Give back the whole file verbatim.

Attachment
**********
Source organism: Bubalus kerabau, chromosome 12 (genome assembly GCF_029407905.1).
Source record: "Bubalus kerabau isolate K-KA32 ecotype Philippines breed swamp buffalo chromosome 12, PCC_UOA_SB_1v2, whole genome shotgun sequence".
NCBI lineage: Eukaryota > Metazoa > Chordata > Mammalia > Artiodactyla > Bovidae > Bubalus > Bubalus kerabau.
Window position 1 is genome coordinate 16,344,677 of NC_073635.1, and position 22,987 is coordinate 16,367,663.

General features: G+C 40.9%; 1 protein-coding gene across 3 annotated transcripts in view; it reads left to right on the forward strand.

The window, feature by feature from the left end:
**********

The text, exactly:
Source organism: Bubalus kerabau, chromosome 12 (genome assembly GCF_029407905.1).
Source record: "Bubalus kerabau isolate K-KA32 ecotype Philippines breed swamp buffalo chromosome 12, PCC_UOA_SB_1v2, whole genome shotgun sequence".
NCBI lineage: Eukaryota > Metazoa > Chordata > Mammalia > Artiodactyla > Bovidae > Bubalus > Bubalus kerabau.
Window position 1 is genome coordinate 16,344,677 of NC_073635.1, and position 22,987 is coordinate 16,367,663.

General features: G+C 40.9%; 1 protein-coding gene across 3 annotated transcripts in view; it reads left to right on the forward strand.

The window, feature by feature from the left end: